New study ties solar variability to the onset of decadal La Niña events

From the conclusion:

We have tried to avoid discussion of causation, which, due to its controversial nature could lead to dismissal of the empirical relationship, and we want open a broader scientific discussion of solar coupling to the Earth and its environment. Nevertheless, independent of the exact coupling mechanisms, the question must be asked, why has the pattern occurred and reoccurred regularly for the past five solar cycles, or 60 years? We have only a few months at most to wait to see if this Terminator‐ENSO relation continues at the onset of the coming solar cycle 25. Should this next terminator be associated with a swing to La Niña then we must seriously consider the capability of coupled global terrestrial modeling efforts to capture “step‐function” events, and assess how complex the Sun‐Earth connection is, with particular attention to the relationship between incoming cosmic rays and clouds and precipitation over our oceans.

Jaime Jessop pulled out some more detail from the study:

What’s interesting is that the authors identify the past several decades as a ‘default El Nino like state’ when cloud cover in the Western Pacific has been depleted, coincident with a weakened Pacific Walker circulation and strengthened Brewer-Dobson circulation. During this period, they argue that ENSO has been uniquely sensitive to variations in solar activity:

Thus, over the past several decades the cloud pattern in the western Pacific has adopted an almost El Niño‐like default state, consistent with an observed eastward shift in precipitation in the tropical Pacific and weakening of the Walker circulation over the last century (Deser et al., 2004; Vecchi & Soden, 2007a), and which has been tied, via simple thermodynamics, to a warmer atmosphere.

Thus, it is entirely plausible that since changes in the (upper) atmosphere brought on by a strengthened Brewer‐Dobson circulation, weakened Pacific Walker circulation, and less cloudy Western Pacific, enables the relatively constant terminator‐driven changes to have sufficient “impact” to flip the system from El Niño to La Niña, independent of the actual mechanism that couples solar changes to clouds and ENSO.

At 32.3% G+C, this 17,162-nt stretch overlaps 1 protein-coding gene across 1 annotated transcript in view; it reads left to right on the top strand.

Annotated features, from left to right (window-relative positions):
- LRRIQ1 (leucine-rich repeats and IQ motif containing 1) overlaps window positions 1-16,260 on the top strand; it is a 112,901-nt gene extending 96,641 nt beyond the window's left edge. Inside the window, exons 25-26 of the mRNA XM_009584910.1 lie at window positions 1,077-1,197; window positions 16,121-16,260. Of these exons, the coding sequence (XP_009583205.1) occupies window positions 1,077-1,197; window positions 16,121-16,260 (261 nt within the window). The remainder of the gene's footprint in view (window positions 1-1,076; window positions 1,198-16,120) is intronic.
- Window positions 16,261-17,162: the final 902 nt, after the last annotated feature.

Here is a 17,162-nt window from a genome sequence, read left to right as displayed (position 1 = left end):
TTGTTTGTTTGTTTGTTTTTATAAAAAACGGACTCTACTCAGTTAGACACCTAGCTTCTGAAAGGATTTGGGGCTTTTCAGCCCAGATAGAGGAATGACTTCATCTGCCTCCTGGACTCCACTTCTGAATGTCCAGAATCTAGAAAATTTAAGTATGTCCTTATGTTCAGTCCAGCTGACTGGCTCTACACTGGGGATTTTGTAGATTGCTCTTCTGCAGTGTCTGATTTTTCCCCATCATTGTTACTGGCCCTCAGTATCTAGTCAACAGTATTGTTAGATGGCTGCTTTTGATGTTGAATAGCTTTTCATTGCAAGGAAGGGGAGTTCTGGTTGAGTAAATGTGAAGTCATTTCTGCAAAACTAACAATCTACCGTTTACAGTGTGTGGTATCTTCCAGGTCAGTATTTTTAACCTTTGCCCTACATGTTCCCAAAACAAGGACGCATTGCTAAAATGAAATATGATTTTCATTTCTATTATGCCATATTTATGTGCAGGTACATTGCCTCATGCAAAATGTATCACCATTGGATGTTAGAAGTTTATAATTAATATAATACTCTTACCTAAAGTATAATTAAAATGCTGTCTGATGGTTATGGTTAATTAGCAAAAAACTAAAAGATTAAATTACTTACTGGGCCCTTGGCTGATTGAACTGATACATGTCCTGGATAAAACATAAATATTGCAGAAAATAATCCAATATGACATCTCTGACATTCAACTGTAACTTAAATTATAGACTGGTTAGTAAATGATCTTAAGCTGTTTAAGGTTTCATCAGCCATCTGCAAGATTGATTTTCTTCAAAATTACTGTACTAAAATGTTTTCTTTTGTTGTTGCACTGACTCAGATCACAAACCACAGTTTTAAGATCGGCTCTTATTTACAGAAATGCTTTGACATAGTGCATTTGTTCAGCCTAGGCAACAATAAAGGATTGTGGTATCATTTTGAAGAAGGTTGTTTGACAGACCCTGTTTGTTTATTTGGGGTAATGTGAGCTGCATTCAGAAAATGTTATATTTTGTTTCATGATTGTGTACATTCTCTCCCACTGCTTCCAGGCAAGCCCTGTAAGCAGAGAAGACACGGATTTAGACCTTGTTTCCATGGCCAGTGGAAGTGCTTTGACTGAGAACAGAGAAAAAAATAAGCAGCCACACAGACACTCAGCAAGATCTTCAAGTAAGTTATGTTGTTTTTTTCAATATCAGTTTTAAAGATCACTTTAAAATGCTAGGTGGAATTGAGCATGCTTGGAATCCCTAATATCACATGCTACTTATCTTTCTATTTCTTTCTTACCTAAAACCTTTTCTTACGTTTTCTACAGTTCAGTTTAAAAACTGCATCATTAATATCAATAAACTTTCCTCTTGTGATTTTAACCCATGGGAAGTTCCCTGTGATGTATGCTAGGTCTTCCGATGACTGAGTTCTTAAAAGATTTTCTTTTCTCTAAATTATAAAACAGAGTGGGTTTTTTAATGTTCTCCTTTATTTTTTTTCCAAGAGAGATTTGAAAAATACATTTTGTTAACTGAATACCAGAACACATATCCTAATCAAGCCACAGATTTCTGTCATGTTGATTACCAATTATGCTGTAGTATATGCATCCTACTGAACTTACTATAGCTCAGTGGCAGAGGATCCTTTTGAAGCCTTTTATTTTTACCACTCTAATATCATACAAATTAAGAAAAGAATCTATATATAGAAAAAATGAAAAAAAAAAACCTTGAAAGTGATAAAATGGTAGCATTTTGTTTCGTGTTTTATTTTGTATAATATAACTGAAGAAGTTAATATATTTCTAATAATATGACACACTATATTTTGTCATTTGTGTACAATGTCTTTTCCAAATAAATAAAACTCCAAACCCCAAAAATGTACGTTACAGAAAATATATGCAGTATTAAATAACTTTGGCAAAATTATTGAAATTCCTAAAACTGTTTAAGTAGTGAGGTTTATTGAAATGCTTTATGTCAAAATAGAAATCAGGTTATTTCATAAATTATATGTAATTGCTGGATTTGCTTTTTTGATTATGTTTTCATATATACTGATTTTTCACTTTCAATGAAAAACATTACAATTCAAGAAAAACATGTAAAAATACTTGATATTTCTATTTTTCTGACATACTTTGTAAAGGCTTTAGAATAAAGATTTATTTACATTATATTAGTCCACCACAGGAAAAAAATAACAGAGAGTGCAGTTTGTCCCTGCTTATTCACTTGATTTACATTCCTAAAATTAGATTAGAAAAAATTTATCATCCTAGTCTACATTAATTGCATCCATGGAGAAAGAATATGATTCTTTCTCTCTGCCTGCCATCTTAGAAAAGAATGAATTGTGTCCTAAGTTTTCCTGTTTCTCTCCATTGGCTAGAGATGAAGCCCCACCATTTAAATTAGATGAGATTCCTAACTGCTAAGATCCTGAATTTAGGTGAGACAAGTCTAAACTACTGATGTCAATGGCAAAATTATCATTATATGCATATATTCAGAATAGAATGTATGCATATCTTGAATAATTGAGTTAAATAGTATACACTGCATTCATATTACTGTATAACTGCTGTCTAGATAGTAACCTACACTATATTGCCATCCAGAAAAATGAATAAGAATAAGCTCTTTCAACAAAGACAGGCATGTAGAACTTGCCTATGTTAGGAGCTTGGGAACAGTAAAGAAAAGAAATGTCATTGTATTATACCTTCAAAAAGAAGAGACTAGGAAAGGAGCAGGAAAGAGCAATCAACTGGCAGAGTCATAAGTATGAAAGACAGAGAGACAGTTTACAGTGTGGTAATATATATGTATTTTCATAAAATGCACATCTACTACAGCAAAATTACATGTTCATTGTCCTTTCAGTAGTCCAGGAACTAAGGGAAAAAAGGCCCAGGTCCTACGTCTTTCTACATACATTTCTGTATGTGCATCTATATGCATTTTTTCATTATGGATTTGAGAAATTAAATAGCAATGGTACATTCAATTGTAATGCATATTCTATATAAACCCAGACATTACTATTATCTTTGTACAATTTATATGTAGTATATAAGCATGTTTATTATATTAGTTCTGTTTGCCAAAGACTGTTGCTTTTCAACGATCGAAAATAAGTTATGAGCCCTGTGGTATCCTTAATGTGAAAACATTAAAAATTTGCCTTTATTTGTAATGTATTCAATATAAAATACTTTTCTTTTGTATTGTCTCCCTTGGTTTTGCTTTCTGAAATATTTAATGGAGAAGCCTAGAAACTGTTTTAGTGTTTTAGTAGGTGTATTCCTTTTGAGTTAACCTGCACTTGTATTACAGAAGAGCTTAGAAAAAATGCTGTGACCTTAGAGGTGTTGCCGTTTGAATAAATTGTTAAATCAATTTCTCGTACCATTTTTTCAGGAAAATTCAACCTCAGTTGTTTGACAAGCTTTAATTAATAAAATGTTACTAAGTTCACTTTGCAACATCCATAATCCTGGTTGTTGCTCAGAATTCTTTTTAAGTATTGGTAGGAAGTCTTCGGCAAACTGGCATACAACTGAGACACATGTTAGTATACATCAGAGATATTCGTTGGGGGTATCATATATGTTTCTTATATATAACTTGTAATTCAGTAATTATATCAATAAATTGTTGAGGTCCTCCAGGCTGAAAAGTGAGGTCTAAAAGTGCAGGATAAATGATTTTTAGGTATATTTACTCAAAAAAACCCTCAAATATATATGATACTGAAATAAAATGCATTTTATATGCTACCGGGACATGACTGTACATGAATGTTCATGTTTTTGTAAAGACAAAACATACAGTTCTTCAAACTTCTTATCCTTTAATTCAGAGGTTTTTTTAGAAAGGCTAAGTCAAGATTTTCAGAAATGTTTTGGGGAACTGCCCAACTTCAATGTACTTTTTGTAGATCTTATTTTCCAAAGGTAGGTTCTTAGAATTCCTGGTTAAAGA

The 2020 termination of the last Hale cycle, marked by the end of SC24 and beginning of SC25 is, according to Valentina Zharkhova, the beginning of a Maunder-like Minimum which will last from 2020-2053. If, as she suggests, global surface temperatures decline during this period, then we might expect the relationship between Terminator events and the switch from El Nino to La Nina to become less pronounced. The current progression of the Pacific to a La Nina may in fact be the beginning of a phase change from an ‘El Nino-like default state’ to a La Nina-like default state where, ironically, solar activity has less of an influence on central Pacific ocean surface temperatures.

Tallbloke's Talkshop

solar1 Solar activity [image credit: NASA]

What drives the weather can drive the climate. In this case the chances of non-correlation are said to be extremely low.


A new study shows a correlation between the end of solar cycles and a switch from El Nino to La Nina conditions in the Pacific Ocean, suggesting that solar variability can drive seasonal weather variability on Earth, reports.

If the connection outlined in the journal Earth and Space Science holds up, it could significantly improve the predictability of the largest El Nino and La Nina events, which have a number of seasonal climate effects over land.

For example, the southern United States tends to be warmer and drier during a La Nina, while the northern U.S. tends to be colder and wetter.

“Energy from the Sun is the major driver of our entire Earth system and makes life on Earth possible,”…

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